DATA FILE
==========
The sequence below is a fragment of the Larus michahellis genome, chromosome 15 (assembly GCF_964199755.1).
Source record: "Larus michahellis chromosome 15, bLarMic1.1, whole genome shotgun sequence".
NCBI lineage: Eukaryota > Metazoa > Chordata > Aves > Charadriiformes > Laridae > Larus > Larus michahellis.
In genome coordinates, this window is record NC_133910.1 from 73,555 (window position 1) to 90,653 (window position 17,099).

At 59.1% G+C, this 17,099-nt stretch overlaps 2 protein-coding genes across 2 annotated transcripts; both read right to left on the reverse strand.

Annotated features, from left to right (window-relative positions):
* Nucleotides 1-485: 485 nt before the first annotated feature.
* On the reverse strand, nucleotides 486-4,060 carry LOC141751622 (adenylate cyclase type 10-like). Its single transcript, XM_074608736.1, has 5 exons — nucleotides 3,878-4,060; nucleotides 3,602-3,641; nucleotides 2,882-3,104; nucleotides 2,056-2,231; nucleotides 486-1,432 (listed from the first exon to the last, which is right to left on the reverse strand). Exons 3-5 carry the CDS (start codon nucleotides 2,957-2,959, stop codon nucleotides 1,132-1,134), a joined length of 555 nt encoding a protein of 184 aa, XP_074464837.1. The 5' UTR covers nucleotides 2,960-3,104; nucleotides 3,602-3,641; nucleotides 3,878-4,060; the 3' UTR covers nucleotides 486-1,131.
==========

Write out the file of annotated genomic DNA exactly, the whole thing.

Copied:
The sequence below is a fragment of the Larus michahellis genome, chromosome 15 (assembly GCF_964199755.1).
Source record: "Larus michahellis chromosome 15, bLarMic1.1, whole genome shotgun sequence".
NCBI lineage: Eukaryota > Metazoa > Chordata > Aves > Charadriiformes > Laridae > Larus > Larus michahellis.
In genome coordinates, this window is record NC_133910.1 from 73,555 (window position 1) to 90,653 (window position 17,099).

At 59.1% G+C, this 17,099-nt stretch overlaps 2 protein-coding genes across 2 annotated transcripts; both read right to left on the reverse strand.

Annotated features, from left to right (window-relative positions):
* Nucleotides 1-485: 485 nt before the first annotated feature.
* On the reverse strand, nucleotides 486-4,060 carry LOC141751622 (adenylate cyclase type 10-like). Its single transcript, XM_074608736.1, has 5 exons — nucleotides 3,878-4,060; nucleotides 3,602-3,641; nucleotides 2,882-3,104; nucleotides 2,056-2,231; nucleotides 486-1,432 (listed from the first exon to the last, which is right to left on the reverse strand). Exons 3-5 carry the CDS (start codon nucleotides 2,957-2,959, stop codon nucleotides 1,132-1,134), a joined length of 555 nt encoding a protein of 184 aa, XP_074464837.1. The 5' UTR covers nucleotides 2,960-3,104; nucleotides 3,602-3,641; nucleotides 3,878-4,060; the 3' UTR covers nucleotides 486-1,131.